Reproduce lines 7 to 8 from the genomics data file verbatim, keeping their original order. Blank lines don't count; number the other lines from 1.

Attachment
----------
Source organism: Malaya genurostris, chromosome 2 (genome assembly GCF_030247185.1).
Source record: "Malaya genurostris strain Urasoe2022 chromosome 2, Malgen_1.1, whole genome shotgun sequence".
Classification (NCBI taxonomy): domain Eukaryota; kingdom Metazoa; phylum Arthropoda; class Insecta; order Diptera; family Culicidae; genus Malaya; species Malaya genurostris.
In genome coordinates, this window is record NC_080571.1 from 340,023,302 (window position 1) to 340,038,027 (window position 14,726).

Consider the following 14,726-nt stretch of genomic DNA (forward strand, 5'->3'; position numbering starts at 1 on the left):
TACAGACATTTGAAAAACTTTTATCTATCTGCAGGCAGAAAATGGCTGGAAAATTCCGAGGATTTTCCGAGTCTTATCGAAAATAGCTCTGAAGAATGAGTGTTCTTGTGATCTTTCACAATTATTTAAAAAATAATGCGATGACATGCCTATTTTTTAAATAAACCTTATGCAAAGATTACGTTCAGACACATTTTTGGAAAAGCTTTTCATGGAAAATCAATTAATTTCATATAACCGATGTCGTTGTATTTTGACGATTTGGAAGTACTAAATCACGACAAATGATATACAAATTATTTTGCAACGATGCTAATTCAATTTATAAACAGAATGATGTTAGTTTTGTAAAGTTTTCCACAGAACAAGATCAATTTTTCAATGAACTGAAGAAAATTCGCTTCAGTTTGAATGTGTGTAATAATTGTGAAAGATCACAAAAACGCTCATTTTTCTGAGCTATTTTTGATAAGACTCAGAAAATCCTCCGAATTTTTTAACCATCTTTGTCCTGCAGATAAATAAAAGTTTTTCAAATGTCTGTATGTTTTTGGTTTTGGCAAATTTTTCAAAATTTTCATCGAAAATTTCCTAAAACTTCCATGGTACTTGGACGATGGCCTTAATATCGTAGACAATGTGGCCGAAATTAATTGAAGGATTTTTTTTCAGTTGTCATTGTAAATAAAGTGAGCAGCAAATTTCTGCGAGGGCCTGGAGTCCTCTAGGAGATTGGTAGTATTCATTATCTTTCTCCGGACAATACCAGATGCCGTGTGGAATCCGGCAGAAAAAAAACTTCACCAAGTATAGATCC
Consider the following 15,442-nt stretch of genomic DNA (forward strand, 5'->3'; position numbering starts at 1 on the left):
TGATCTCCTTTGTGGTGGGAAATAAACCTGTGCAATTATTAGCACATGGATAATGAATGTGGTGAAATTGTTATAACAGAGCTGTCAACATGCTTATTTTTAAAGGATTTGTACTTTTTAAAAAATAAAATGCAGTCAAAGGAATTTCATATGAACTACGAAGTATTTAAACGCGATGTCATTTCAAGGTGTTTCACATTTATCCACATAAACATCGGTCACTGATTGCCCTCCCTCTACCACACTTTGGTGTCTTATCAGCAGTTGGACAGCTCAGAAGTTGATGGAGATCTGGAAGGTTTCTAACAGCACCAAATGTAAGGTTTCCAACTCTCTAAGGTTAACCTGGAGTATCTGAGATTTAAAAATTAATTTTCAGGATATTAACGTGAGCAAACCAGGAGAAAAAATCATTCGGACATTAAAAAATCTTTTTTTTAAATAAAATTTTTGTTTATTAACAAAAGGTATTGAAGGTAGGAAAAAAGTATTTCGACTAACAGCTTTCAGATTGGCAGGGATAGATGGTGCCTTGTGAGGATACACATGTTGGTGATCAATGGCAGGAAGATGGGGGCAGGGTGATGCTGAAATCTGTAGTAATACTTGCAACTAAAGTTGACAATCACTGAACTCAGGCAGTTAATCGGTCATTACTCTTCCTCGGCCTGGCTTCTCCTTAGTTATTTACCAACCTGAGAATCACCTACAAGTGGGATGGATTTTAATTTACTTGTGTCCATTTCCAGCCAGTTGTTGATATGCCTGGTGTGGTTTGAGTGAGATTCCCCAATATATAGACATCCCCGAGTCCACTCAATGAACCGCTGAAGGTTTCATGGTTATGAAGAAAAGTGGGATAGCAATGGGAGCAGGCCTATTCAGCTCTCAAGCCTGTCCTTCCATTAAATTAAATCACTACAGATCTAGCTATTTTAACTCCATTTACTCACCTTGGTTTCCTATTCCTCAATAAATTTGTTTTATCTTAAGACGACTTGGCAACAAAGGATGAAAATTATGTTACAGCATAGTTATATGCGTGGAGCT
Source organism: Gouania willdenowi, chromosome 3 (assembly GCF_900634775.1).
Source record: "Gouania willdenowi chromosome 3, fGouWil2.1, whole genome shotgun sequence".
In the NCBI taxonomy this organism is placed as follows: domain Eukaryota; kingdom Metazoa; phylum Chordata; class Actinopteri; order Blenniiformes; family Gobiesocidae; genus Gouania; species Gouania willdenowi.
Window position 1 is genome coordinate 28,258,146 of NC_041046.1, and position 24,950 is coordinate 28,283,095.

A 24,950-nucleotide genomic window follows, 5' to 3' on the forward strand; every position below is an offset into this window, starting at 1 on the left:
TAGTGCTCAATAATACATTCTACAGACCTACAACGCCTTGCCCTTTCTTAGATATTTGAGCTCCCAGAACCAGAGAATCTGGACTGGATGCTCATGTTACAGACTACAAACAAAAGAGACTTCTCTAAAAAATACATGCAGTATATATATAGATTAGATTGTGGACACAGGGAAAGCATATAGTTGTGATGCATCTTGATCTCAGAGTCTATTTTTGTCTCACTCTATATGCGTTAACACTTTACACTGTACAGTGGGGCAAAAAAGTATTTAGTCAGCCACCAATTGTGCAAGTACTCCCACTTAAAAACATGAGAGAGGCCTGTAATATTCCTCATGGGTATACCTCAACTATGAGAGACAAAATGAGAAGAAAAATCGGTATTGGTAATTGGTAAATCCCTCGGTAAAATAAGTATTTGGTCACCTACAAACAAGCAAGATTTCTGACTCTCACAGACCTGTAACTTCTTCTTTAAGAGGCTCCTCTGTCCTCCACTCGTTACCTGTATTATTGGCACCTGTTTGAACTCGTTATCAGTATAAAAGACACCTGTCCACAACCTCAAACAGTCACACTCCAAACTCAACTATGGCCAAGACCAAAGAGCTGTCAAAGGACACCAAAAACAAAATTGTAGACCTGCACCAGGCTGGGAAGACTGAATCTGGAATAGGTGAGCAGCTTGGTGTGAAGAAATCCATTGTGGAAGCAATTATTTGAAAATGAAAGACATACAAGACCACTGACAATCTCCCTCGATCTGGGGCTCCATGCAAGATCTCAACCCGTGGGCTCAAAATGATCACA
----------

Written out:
Consider the following 15,442-nt stretch of genomic DNA (forward strand, 5'->3'; position numbering starts at 1 on the left):
TGATCTCCTTTGTGGTGGGAAATAAACCTGTGCAATTATTAGCACATGGATAATGAATGTGGTGAAATTGTTATAACAGAGCTGTCAACATGCTTATTTTTAAAGGATTTGTACTTTTTAAAAAATAAAATGCAGTCAAAGGAATTTCATATGAACTACGAAGTATTTAAACGCGATGTCATTTCAAGGTGTTTCACATTTATCCACATAAACATCGGTCACTGATTGCCCTCCCTCTACCACACTTTGGTGTCTTATCAGCAGTTGGACAGCTCAGAAGTTGATGGAGATCTGGAAGGTTTCTAACAGCACCAAATGTAAGGTTTCCAACTCTCTAAGGTTAACCTGGAGTATCTGAGATTTAAAAATTAATTTTCAGGATATTAACGTGAGCAAACCAGGAGAAAAAATCATTCGGACATTAAAAAATCTTTTTTTTAAATAAAATTTTTGTTTATTAACAAAAGGTATTGAAGGTAGGAAAAAAGTATTTCGACTAACAGCTTTCAGATTGGCAGGGATAGATGGTGCCTTGTGAGGATACACATGTTGGTGATCAATGGCAGGAAGATGGGGGCAGGGTGATGCTGAAATCTGTAGTAATACTTGCAACTAAAGTTGACAATCACTGAACTCAGGCAGTTAATCGGTCATTACTCTTCCTCGGCCTGGCTTCTCCTTAGTTATTTACCAACCTGAGAATCACCTACAAGTGGGATGGATTTTAATTTACTTGTGTCCATTTCCAGCCAGTTGTTGATATGCCTGGTGTGGTTTGAGTGAGATTCCCCAATATATAGACATCCCCGAGTCCACTCAATGAACCGCTGAAGGTTTCATGGTTATGAAGAAAAGTGGGATAGCAATGGGAGCAGGCCTATTCAGCTCTCAAGCCTGTCCTTCCATTAAATTAAATCACTACAGATCTAGCTATTTTAACTCCATTTACTCACCTTGGTTTCCTATTCCTCAATAAATTTGTTTTATCTTAAGACGACTTGGCAACAAAGGATGAAAATTATGTTACAGCATAGTTATATGCGTGGAGCT